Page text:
• Users Online: 55
  • Print this page
  • Email this page
ORIGINAL RESEARCH
Year : 2019  |  Volume : 2  |  Issue : 4  |  Page : 85-88

Burnout among Moroccan oncologists: A national survey


1 Department of Medical Oncology, Hassan II University Hospital, Faculty of Medicine and Pharmacy of Fez, Sidi Mohamed Ben Abdellah University, Fez, Morocco
2 Department of Epidemiology, Faculty of Medicine and Pharmacy of Fez, Sidi Mohamed Ben Abdellah University, Fez, Morocco

Correspondence Address:
Zineb Benbrahim
Department of Medical Oncology, Hassan II University Hospital, Faculty of Medicine and Pharmacy of Fez, Sidi Mohamed Ben Abdellah University, Route Sidi Hrazem, Fez.
Morocco
Login to access the Email id

Source of Support: None, Conflict of Interest: None


DOI: 10.4103/JQSH.JQSH_13_19

Get Permissions

Introduction: Burnout is an unwanted outcome of chronic occupational stressors. Oncology staff is expected to suffer from burnout more than other health-care professionals. The aim of this survey was to determine the prevalence of burnout among Moroccan oncologists and to determine potential causal factors. Methods: We conducted a cross-sectional analytical study using an online self-administered questionnaire to oncologists in Morocco. We used the Maslach Burnout Inventory and additional questions exploring work and lifestyle factors. The questionnaire was sent in January 2018. Results: A total of 100 oncologists answered the questionnaire with predominance of women (75%), young participants (74%), and medical oncologists (60%). Eighty-five percent of the oncologists showed evidence of burnout. The rates of high scores of emotional exhaustion, depersonalization, and low scores of personal accomplishment were, respectively, 57%, 44%, and 56%.In the univariate linear analysis, age younger than 35 years (p = 0.014), being in residency training (p = 0.004), not having extra professional activities (p = 0.009), having an experience less than 10 years (p = 0.02) and estimating vacation time as not adequate (p = 0.05) were all significantly associated with increased burnout scores.In the multivariate analysis, only age <35 years (p = 0.028), being in residency training (p = 0.026), and having an experience less than 10 years (p = 0.01) were independent risk factors of burnout. Conclusion: These findings reveal that burnout in oncologists is higher than those reported internationally. Multidimensional interventions should be implemented to reduce burnout rates among Moroccan oncologists.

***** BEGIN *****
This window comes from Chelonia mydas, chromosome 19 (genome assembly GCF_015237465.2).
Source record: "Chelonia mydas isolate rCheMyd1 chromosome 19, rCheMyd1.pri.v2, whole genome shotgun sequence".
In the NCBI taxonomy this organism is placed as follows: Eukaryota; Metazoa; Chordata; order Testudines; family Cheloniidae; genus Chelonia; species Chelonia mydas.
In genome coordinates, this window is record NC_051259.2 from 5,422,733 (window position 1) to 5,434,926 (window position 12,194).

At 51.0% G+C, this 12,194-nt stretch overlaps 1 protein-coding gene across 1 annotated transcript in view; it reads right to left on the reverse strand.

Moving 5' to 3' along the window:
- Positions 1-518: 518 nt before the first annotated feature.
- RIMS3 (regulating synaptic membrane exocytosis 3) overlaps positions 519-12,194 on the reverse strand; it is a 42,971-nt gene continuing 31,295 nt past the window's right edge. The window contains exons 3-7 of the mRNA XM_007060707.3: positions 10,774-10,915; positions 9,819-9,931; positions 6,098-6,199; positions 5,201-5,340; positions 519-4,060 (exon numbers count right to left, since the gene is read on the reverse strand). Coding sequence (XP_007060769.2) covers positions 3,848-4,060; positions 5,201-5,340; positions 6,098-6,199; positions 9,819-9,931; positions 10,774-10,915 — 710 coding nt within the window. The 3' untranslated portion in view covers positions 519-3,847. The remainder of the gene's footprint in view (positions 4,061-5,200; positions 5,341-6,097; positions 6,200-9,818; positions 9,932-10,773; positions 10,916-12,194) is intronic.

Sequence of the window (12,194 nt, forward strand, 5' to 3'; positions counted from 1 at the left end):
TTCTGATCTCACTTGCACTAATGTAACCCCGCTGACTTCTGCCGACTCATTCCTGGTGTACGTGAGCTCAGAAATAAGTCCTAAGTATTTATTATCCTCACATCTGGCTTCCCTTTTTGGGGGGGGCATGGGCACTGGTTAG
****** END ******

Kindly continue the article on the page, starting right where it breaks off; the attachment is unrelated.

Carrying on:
[FULL TEXT] [PDF]*
Print this article     Email this article
 Next article
 Previous article
 Table of Contents

 Similar in PUBMED
   Search Pubmed for
   Search in Google Scholar for
 Related articles
 Citation Manager
 Access Statistics
 Reader Comments
 Email Alert *
 Add to My List *
 * Requires registration (Free)
 

 Article Access Statistics
    Viewed720    
    Printed52    
    Emailed0    
    PDF Downloaded37    
    Comments [Add]    

Recommend this journal